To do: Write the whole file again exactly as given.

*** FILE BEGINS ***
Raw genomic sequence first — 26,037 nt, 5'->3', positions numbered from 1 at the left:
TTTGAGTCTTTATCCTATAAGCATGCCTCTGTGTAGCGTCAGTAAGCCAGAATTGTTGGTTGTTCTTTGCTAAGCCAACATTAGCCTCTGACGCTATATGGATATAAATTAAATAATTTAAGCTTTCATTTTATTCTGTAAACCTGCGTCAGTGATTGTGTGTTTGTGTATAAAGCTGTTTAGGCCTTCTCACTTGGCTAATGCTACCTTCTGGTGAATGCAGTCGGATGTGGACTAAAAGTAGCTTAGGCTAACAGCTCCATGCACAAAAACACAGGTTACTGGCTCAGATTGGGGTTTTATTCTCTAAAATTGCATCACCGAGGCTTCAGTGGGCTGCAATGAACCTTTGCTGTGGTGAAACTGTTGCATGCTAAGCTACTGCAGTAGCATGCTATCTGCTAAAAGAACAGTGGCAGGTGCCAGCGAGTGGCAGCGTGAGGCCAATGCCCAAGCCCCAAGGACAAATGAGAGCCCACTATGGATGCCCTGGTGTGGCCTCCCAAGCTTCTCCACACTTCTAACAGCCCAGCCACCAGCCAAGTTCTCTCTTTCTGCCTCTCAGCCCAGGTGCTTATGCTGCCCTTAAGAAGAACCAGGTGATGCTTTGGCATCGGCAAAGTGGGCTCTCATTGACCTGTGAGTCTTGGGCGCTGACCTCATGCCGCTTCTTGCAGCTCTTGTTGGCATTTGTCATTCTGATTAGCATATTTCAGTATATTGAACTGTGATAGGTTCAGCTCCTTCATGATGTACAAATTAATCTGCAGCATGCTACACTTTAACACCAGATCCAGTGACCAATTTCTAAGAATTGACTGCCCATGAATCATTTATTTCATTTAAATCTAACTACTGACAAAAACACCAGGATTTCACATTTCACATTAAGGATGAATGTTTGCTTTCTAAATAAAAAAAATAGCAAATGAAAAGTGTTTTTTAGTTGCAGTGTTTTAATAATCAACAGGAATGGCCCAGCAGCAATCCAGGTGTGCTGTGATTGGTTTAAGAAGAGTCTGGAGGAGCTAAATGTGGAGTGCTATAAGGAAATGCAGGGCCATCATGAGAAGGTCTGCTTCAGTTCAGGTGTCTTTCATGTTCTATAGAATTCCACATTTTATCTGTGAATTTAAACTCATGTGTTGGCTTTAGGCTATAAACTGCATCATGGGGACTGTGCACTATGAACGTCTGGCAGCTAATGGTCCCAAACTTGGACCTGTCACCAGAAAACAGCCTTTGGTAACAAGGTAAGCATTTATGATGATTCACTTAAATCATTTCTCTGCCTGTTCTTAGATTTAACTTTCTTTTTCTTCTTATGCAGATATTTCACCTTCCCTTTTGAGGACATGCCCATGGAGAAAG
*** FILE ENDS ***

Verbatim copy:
Raw genomic sequence first — 26,037 nt, 5'->3', positions numbered from 1 at the left:
TTTGAGTCTTTATCCTATAAGCATGCCTCTGTGTAGCGTCAGTAAGCCAGAATTGTTGGTTGTTCTTTGCTAAGCCAACATTAGCCTCTGACGCTATATGGATATAAATTAAATAATTTAAGCTTTCATTTTATTCTGTAAACCTGCGTCAGTGATTGTGTGTTTGTGTATAAAGCTGTTTAGGCCTTCTCACTTGGCTAATGCTACCTTCTGGTGAATGCAGTCGGATGTGGACTAAAAGTAGCTTAGGCTAACAGCTCCATGCACAAAAACACAGGTTACTGGCTCAGATTGGGGTTTTATTCTCTAAAATTGCATCACCGAGGCTTCAGTGGGCTGCAATGAACCTTTGCTGTGGTGAAACTGTTGCATGCTAAGCTACTGCAGTAGCATGCTATCTGCTAAAAGAACAGTGGCAGGTGCCAGCGAGTGGCAGCGTGAGGCCAATGCCCAAGCCCCAAGGACAAATGAGAGCCCACTATGGATGCCCTGGTGTGGCCTCCCAAGCTTCTCCACACTTCTAACAGCCCAGCCACCAGCCAAGTTCTCTCTTTCTGCCTCTCAGCCCAGGTGCTTATGCTGCCCTTAAGAAGAACCAGGTGATGCTTTGGCATCGGCAAAGTGGGCTCTCATTGACCTGTGAGTCTTGGGCGCTGACCTCATGCCGCTTCTTGCAGCTCTTGTTGGCATTTGTCATTCTGATTAGCATATTTCAGTATATTGAACTGTGATAGGTTCAGCTCCTTCATGATGTACAAATTAATCTGCAGCATGCTACACTTTAACACCAGATCCAGTGACCAATTTCTAAGAATTGACTGCCCATGAATCATTTATTTCATTTAAATCTAACTACTGACAAAAACACCAGGATTTCACATTTCACATTAAGGATGAATGTTTGCTTTCTAAATAAAAAAAATAGCAAATGAAAAGTGTTTTTTAGTTGCAGTGTTTTAATAATCAACAGGAATGGCCCAGCAGCAATCCAGGTGTGCTGTGATTGGTTTAAGAAGAGTCTGGAGGAGCTAAATGTGGAGTGCTATAAGGAAATGCAGGGCCATCATGAGAAGGTCTGCTTCAGTTCAGGTGTCTTTCATGTTCTATAGAATTCCACATTTTATCTGTGAATTTAAACTCATGTGTTGGCTTTAGGCTATAAACTGCATCATGGGGACTGTGCACTATGAACGTCTGGCAGCTAATGGTCCCAAACTTGGACCTGTCACCAGAAAACAGCCTTTGGTAACAAGGTAAGCATTTATGATGATTCACTTAAATCATTTCTCTGCCTGTTCTTAGATTTAACTTTCTTTTTCTTCTTATGCAGATATTTCACCTTCCCTTTTGAGGACATGCCCATGGAGAAAG